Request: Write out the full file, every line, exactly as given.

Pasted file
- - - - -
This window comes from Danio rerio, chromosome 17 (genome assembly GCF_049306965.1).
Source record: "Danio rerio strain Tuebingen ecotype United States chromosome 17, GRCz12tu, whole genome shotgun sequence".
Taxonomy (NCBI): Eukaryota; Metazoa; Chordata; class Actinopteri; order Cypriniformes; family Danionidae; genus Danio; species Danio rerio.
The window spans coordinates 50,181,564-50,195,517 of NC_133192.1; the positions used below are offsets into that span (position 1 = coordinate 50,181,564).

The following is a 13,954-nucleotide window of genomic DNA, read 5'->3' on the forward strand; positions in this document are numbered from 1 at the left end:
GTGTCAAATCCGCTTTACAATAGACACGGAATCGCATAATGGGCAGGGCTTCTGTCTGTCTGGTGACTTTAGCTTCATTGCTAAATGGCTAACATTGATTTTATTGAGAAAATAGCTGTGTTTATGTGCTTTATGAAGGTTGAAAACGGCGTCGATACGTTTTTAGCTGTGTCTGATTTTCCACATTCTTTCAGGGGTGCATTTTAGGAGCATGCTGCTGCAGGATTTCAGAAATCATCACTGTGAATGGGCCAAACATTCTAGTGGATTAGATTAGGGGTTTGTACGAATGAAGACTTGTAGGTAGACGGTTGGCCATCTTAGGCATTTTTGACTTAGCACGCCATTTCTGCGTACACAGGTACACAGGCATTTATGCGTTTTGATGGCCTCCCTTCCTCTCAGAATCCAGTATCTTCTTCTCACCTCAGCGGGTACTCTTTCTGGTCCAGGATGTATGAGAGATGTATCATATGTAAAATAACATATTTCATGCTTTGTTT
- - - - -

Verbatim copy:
This window comes from Danio rerio, chromosome 17 (genome assembly GCF_049306965.1).
Source record: "Danio rerio strain Tuebingen ecotype United States chromosome 17, GRCz12tu, whole genome shotgun sequence".
Taxonomy (NCBI): Eukaryota; Metazoa; Chordata; class Actinopteri; order Cypriniformes; family Danionidae; genus Danio; species Danio rerio.
The window spans coordinates 50,181,564-50,195,517 of NC_133192.1; the positions used below are offsets into that span (position 1 = coordinate 50,181,564).

The following is a 13,954-nucleotide window of genomic DNA, read 5'->3' on the forward strand; positions in this document are numbered from 1 at the left end:
GTGTCAAATCCGCTTTACAATAGACACGGAATCGCATAATGGGCAGGGCTTCTGTCTGTCTGGTGACTTTAGCTTCATTGCTAAATGGCTAACATTGATTTTATTGAGAAAATAGCTGTGTTTATGTGCTTTATGAAGGTTGAAAACGGCGTCGATACGTTTTTAGCTGTGTCTGATTTTCCACATTCTTTCAGGGGTGCATTTTAGGAGCATGCTGCTGCAGGATTTCAGAAATCATCACTGTGAATGGGCCAAACATTCTAGTGGATTAGATTAGGGGTTTGTACGAATGAAGACTTGTAGGTAGACGGTTGGCCATCTTAGGCATTTTTGACTTAGCACGCCATTTCTGCGTACACAGGTACACAGGCATTTATGCGTTTTGATGGCCTCCCTTCCTCTCAGAATCCAGTATCTTCTTCTCACCTCAGCGGGTACTCTTTCTGGTCCAGGATGTATGAGAGATGTATCATATGTAAAATAACATATTTCATGCTTTGTTT